When a lottery participant connects to the Web server of the lottery authority for the first time, he or she must undergo a registration procedure. Initially, after making a selection of numbers, a new participant clicks on a “click to win” button or hypertext which switches him to a registration page, an example of such registration page according to the preferred embodiment is shown on FIG. 2C. As the next step in the registration process, a new lottery participant is asked to enter certain relevant personal information such as the participant's first and last names, address and E-mail address. Additionally, the participant is also asked to select a log-in identification and password for future visits. After the participant has inputted the requested information and submitted the data on the registration page to the lottery authority, a record containing information about that participant is created and stored on the host computer system of the lottery authority. Upon registering, the host computer system of the lottery authority may store personal information provided by the participant in the system database 36, in data files or in computer memory, for future access and reference.
Furthermore, in the preferred embodiment of the lottery system according to the current invention, the log-in identification and password entered by the new registrant are stored as a “cookie” in the permanent memory of a personal computer used by the participant, preferable on hard drive 23 of computer system 20. Preferably the participant's log-in identification and password are securely encrypted or protected by a cryptographic hash such as MD5 to protect the integrity of the information. After completion of the registration procedure, the selections are entered.
When a lottery participant who already completed the registration procedure and selected a log-in id and password connects to the Web server of the lottery authority, host computer system 35 of the lottery authority extracts and decrypts the log-in id and password of the participant stored in the “cookie” of the computer memory of the participant's computer, follows general steps of the recognition algorithm shown on FIG. 3 to determine whether a particular participant is registered with the lottery authority or is a new participant. A registered lottery participant is recognized by the Web server of the lottery authority and may proceed to play the lottery by clicking on a hypertext “Play Lottery Now” and connecting to the “game” Web page of the lottery Web site. An example of a “game” page is shown in FIG. 2D. A participant who is not recognized by the host computer system of the lottery authority is asked to undergo the registration process, prior to his or her selection being accepted. As shown in the flowchart on FIG. 3, an already registered lottery participant who connects to the lottery Web site from a different computer may avoid duplicative registration by entering his log-in identification and password in the corresponding fields on the log-in Web page, shown in FIG. 2B.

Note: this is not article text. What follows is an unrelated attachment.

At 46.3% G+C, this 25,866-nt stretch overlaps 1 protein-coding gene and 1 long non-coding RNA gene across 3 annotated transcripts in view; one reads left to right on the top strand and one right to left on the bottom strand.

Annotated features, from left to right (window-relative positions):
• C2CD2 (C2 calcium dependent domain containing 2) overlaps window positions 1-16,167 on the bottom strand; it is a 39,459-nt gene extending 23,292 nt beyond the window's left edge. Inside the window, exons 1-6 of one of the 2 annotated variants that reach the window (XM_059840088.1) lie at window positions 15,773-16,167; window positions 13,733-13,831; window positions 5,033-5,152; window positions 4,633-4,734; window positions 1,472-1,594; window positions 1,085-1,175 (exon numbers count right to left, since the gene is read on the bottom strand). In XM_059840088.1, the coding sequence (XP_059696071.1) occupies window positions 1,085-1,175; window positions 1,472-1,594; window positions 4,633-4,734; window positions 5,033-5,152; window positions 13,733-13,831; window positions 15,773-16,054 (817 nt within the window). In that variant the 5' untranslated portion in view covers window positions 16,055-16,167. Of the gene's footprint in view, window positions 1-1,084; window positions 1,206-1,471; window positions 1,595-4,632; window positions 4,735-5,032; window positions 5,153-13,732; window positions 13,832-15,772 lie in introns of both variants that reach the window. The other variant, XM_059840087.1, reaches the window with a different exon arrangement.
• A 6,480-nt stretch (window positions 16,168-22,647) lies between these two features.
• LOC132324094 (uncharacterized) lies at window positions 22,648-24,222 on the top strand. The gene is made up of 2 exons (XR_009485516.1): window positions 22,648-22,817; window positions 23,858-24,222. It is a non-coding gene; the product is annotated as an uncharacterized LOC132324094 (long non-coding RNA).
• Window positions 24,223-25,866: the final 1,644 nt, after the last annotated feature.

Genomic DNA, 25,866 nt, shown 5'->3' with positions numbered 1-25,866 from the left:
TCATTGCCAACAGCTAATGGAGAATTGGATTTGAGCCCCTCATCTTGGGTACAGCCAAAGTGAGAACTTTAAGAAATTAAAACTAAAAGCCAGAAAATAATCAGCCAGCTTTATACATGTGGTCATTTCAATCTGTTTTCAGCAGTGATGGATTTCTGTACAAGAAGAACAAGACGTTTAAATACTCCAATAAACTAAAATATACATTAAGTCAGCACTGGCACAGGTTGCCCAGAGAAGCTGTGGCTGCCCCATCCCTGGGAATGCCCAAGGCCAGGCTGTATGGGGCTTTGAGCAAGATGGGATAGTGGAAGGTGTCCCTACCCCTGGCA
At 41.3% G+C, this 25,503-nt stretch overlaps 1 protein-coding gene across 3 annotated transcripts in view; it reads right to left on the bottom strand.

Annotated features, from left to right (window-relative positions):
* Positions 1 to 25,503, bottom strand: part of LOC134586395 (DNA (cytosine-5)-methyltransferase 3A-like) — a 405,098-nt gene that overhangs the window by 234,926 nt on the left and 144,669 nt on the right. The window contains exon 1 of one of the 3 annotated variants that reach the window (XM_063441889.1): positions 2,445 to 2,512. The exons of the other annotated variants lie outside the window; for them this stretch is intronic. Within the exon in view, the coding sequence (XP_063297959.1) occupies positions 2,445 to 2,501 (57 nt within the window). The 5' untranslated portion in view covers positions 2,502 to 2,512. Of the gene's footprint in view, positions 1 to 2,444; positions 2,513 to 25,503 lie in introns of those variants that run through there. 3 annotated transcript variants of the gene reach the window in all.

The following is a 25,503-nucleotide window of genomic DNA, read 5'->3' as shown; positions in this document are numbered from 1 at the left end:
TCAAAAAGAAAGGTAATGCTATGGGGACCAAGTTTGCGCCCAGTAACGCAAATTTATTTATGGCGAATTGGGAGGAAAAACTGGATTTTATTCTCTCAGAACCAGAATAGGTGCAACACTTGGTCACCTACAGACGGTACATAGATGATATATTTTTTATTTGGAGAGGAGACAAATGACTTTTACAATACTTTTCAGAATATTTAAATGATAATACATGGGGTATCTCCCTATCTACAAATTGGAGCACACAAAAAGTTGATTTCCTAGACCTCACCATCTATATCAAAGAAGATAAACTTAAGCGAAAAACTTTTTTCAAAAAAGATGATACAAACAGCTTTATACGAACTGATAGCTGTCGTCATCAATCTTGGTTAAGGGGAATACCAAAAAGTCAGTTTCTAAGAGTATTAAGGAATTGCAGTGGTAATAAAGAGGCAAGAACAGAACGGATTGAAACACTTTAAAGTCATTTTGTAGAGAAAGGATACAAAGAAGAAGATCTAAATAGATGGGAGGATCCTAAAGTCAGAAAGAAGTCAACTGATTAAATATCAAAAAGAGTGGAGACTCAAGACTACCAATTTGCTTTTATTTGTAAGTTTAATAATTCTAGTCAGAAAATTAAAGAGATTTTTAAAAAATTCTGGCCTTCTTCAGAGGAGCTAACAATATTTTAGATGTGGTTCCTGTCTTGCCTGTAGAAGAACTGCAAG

Submission, Verification and Processing of Lottery Selections
Once a lottery participant is identified as being registered by the host computer system of the lottery authority, he may connect to the “game” Web page on the Web server. The “game” Web page preferably incorporates a Java® or HTML based “board”. A lottery participant may then select a set of numbers from a larger set of unique numbers offered by the lottery authority. In the alternative embodiment, the set of numbers to choose from, as well as how many numbers a lottery participant is allowed to choose may be different. Additionally, letters, symbols or other types of unique indicia may be used instead of numbers. Furthermore, a lottery participant may be provided with an option of making a “quick pick”, i.e. instead of “clicking” on each number individually, the participant clicks on a “quick pick” button, which selects 6 random numbers automatically. Specifically, the participant's selections are incorporated into an HTTP request. The Java applet causes the browser to make a normal “GET request” which includes the numbers chosen in the URL requested from the server whereas the HTML game board is a normal HTML form and uses a Pot request which transmits the information after the normal request information.
In order for a lottery participant to submit his or her selection of numbers to the Web server of the lottery authority, the participant must choose to receive information about one of several products advertised on the “game” Web page by “clicking” on one of several hyperlinks to the Web pages or Web servers of Internet vendors that contain information about various products and services. By “clicking” on one of these hyperlinks, a lottery participant is connected through URL to vendor's Web page or server, where the participant is kept for a short period of time, while the submission to the lottery authority is processed and verified.